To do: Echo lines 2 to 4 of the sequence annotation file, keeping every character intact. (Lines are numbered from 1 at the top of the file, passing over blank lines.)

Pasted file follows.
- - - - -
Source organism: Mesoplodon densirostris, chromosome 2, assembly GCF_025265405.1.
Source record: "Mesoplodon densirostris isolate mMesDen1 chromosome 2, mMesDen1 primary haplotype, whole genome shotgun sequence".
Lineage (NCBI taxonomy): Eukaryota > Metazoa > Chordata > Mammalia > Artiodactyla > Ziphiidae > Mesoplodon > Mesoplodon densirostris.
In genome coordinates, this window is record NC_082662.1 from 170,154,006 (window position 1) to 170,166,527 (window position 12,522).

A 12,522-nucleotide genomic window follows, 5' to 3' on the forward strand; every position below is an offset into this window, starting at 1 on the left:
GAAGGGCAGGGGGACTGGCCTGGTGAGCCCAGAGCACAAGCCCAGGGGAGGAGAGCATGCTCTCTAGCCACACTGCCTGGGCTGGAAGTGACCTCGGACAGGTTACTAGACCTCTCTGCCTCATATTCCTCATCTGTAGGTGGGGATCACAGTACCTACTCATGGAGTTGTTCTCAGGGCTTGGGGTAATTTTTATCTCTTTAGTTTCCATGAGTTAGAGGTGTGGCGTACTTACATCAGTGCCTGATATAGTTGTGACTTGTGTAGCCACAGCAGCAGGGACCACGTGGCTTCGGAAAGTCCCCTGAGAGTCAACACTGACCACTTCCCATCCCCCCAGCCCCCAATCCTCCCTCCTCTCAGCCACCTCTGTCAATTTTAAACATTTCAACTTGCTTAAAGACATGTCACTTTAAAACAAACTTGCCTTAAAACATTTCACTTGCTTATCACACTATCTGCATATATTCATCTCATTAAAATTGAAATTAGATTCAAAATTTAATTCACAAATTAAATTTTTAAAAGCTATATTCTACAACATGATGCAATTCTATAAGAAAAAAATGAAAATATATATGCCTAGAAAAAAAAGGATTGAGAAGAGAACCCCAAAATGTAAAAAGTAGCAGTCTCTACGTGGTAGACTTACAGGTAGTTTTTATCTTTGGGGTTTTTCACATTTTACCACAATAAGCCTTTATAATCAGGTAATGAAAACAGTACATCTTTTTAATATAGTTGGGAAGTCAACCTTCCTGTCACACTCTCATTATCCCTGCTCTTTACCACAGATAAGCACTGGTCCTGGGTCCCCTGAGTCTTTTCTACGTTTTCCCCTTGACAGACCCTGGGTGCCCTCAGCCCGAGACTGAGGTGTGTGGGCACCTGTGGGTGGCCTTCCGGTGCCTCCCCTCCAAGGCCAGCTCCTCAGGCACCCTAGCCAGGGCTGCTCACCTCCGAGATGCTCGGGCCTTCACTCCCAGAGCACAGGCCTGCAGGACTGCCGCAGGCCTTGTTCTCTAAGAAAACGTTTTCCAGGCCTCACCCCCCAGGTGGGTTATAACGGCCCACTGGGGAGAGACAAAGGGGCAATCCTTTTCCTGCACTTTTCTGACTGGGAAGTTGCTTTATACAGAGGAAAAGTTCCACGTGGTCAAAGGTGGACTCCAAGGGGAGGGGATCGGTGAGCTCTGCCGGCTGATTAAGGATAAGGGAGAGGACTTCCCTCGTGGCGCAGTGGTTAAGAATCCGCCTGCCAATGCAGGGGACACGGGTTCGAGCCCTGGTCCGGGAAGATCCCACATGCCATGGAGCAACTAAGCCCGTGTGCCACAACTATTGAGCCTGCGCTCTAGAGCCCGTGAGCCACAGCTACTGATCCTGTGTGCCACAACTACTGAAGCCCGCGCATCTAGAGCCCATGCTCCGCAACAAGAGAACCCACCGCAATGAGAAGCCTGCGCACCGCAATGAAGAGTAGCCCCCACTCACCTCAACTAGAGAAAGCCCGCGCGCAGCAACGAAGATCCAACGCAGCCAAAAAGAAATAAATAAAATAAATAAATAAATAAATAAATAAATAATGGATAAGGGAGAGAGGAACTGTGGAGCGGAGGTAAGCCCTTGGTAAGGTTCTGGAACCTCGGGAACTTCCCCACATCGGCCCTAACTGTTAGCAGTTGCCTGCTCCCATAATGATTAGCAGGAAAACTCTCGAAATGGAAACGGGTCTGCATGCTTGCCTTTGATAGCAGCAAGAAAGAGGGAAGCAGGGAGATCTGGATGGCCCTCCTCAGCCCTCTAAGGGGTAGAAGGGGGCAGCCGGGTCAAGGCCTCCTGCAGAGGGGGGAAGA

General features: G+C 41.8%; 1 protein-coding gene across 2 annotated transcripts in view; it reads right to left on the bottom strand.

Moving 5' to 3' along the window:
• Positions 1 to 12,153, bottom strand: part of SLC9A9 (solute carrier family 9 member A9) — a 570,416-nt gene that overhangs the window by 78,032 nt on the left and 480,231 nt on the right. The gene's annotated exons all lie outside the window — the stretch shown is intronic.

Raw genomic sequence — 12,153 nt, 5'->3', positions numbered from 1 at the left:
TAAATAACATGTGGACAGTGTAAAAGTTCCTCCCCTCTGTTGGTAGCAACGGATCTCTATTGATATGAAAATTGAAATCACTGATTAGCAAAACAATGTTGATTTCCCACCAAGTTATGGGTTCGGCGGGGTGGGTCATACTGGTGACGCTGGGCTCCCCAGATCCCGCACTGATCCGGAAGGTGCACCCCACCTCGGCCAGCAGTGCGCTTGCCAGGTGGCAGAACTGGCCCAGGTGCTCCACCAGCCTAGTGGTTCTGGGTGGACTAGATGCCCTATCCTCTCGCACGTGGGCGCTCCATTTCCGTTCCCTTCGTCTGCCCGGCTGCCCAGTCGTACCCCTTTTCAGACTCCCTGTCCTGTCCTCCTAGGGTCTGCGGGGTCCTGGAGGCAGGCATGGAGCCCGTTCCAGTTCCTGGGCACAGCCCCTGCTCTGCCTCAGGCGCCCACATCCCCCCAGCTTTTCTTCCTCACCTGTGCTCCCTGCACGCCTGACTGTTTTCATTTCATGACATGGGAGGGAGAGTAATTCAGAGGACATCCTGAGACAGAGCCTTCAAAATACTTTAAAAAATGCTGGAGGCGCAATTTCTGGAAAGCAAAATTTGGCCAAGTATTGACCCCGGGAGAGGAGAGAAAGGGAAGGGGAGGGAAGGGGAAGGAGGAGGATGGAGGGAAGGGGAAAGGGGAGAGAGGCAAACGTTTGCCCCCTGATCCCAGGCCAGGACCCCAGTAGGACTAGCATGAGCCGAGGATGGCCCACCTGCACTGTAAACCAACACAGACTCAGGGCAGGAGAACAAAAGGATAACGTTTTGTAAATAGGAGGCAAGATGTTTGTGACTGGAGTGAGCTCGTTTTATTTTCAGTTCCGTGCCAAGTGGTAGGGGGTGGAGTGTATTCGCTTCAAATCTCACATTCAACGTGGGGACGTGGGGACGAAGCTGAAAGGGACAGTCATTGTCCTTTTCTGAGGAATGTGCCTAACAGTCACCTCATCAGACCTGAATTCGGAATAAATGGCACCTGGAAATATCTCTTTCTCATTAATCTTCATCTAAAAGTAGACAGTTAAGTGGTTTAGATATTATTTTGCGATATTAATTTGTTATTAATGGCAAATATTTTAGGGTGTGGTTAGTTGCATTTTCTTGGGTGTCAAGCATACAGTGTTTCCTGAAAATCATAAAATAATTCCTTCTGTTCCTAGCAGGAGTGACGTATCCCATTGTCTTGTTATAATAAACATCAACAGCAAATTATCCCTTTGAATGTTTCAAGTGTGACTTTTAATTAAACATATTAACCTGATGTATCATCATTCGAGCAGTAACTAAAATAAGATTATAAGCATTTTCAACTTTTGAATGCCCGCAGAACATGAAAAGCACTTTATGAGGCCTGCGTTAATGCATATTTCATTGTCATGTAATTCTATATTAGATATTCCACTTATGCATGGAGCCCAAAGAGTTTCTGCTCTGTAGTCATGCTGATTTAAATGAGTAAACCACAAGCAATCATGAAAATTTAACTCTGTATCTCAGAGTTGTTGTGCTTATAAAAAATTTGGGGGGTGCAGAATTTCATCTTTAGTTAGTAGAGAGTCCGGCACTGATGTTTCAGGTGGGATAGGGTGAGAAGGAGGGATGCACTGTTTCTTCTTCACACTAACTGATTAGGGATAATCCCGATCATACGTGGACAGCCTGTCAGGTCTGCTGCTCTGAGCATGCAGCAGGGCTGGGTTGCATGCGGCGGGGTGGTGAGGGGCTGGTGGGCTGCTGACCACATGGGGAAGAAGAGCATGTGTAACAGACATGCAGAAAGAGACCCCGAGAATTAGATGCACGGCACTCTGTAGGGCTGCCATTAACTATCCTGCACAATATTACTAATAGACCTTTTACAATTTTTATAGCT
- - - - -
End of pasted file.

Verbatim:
Source record: "Mesoplodon densirostris isolate mMesDen1 chromosome 2, mMesDen1 primary haplotype, whole genome shotgun sequence".
Lineage (NCBI taxonomy): Eukaryota > Metazoa > Chordata > Mammalia > Artiodactyla > Ziphiidae > Mesoplodon > Mesoplodon densirostris.
In genome coordinates, this window is record NC_082662.1 from 170,154,006 (window position 1) to 170,166,527 (window position 12,522).